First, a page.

Many of the contributing authors to the TNE project both in our blog and forthcoming edited volume have referenced the importance of self-care in their work, especially in light of often hostile or disinterested institutional responses to challenges faced in the field or upon our return. Attitudes that place care for the self and care for those we work with as the responsibility of the researcher create a weighty intellectual and emotional burden. A compassionate turn, then, would draw attention to these thought processes, actions, and adjustments to methodology with the intention of raising attention towards managing this burden.

 

 

Fieldsite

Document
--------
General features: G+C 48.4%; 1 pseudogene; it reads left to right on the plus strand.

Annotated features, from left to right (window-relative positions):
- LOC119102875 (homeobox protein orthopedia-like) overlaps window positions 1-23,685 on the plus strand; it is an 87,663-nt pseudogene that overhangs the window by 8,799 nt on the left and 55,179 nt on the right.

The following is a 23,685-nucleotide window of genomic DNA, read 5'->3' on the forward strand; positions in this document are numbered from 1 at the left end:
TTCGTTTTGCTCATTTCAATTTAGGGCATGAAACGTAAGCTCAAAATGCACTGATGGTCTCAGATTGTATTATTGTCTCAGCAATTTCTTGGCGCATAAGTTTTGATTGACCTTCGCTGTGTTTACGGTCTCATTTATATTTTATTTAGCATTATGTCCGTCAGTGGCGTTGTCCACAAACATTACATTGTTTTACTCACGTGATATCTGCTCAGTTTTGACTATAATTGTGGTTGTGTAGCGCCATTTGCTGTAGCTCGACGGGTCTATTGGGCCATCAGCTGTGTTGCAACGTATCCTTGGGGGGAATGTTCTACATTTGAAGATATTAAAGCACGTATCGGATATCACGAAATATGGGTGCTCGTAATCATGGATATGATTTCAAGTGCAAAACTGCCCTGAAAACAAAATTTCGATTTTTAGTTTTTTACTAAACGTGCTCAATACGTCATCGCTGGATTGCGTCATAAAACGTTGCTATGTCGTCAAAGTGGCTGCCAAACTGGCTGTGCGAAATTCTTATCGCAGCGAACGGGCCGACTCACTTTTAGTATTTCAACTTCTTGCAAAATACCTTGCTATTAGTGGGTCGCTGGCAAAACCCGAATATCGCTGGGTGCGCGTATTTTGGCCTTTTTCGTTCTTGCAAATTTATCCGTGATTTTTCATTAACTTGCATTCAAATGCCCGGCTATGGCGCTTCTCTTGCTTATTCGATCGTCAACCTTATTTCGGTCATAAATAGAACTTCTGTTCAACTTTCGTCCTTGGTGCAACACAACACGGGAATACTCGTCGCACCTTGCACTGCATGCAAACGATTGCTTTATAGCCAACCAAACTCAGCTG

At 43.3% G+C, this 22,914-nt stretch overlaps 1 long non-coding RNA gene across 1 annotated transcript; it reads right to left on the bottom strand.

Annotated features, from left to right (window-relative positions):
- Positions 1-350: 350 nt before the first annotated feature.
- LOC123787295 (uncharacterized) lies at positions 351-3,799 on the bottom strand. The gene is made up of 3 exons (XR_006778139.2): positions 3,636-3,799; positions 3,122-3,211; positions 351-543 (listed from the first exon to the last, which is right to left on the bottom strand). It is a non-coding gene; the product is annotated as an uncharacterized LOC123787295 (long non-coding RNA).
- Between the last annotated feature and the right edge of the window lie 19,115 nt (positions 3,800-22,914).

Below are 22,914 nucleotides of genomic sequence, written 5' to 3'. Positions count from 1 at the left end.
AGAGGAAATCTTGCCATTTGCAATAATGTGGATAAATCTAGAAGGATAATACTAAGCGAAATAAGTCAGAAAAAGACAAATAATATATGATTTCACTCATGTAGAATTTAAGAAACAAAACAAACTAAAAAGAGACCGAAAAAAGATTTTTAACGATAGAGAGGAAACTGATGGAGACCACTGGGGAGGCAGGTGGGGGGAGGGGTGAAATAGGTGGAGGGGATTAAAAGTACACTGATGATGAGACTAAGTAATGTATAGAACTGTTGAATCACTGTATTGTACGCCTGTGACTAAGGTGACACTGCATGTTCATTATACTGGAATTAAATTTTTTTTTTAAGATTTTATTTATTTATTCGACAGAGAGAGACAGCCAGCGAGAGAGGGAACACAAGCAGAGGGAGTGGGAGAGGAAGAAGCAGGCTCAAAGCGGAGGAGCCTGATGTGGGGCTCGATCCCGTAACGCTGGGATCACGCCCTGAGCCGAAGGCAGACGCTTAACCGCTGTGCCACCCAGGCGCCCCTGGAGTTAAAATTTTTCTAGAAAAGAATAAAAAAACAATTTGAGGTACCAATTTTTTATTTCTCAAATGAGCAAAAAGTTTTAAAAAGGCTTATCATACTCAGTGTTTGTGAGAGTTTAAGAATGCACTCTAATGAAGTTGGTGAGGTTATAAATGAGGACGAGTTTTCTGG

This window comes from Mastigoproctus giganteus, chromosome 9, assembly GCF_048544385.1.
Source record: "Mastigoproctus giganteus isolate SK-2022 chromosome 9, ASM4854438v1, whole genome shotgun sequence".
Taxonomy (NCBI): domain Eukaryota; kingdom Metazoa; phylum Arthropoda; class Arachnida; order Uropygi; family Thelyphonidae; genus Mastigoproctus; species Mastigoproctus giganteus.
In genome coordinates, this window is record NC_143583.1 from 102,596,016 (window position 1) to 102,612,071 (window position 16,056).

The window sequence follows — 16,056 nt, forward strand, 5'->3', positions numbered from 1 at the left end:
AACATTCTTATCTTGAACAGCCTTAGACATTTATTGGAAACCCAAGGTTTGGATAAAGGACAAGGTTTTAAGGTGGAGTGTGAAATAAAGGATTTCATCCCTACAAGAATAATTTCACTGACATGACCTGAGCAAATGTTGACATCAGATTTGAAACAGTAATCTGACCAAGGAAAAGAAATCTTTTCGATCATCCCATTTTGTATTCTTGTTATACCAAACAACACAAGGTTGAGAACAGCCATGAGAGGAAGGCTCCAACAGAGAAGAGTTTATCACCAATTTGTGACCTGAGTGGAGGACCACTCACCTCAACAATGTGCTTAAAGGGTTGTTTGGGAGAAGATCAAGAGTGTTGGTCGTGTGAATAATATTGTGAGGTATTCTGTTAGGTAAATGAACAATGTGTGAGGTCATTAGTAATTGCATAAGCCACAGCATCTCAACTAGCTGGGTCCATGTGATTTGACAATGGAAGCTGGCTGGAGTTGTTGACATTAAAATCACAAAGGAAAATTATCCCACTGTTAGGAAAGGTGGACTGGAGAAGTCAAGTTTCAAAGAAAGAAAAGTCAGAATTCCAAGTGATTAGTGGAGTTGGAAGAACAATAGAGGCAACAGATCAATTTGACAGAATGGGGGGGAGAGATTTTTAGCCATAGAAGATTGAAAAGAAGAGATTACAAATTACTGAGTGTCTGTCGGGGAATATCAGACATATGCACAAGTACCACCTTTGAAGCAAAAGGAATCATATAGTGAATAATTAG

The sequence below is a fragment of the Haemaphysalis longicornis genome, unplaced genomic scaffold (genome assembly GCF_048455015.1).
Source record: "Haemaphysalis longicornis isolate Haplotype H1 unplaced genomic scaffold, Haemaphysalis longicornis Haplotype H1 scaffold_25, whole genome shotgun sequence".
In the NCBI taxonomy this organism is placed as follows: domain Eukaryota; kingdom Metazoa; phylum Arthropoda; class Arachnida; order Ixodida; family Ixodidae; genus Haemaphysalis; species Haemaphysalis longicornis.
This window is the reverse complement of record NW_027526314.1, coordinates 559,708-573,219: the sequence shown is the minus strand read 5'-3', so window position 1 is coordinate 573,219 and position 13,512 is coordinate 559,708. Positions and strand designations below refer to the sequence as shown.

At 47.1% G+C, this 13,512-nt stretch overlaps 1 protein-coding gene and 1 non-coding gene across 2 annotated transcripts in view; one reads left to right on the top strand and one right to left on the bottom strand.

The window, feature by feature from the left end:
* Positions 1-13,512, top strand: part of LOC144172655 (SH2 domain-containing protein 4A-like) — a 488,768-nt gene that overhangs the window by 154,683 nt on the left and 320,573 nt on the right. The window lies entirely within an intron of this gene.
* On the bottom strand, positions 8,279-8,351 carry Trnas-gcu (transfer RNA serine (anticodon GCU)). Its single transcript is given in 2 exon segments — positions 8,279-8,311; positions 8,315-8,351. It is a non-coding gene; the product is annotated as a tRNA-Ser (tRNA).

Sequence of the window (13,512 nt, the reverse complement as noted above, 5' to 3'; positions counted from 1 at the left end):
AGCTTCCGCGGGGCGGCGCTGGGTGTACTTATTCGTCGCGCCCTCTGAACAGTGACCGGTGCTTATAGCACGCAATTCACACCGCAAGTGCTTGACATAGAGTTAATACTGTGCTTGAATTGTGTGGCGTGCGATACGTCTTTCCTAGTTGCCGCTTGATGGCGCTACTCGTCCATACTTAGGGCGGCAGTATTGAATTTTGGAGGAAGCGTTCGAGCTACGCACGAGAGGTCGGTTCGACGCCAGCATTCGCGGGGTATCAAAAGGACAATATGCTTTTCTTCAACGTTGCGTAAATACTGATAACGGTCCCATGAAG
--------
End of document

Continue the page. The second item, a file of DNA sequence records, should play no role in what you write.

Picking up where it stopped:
An attitude of machismo towards ethnographic fieldwork within the academy has long encouraged a pressure on researchers to conduct research in the ‘most difficult’ places they can endure in order to render it authentic (Humphrey 1989, Abu-Lughod 2000, Taussig 2004 to name a few). Yet compassion in research should not be a reflection of the ‘extremity’ of the fieldsite. Whether researchers are conducting fieldwork in contexts of conflict and violence, or in spaces that might be conventionally considered as ‘safe’, they are liable to experience trauma, depression, anxiety, loss, financial hardship, or other kinds of traumatic experiences. Fieldwork does not occur in a time and space vacuum. A decade ago, Amy Pollard’s ‘Field of Screams’ (2009) highlighted that ethnographers returning from fieldwork with different kinds of trauma was emerging as ubiquitous rather than exceptional. Based on the contributions The New Ethnographer received in 2018, it appears few university departments have heeded any of the recommendations made in Pollard’s remarkable study. Indeed, only very recently does it seem that some departments (often at the behest of early career scholars) have acknowledged that fieldwork is not an initiation ritual, after which a researcher should hide their personal experiences instead of addressing them. We believe ethnographers should be encouraged to detail their personal experiences relevant to their research, and move away from historical attempts to separate ‘emotion’ from ‘data’ in what Foley calls “a somewhat schizophrenic manner” (2002: 474), including the emotions embedded in their own lives and relationships in the field.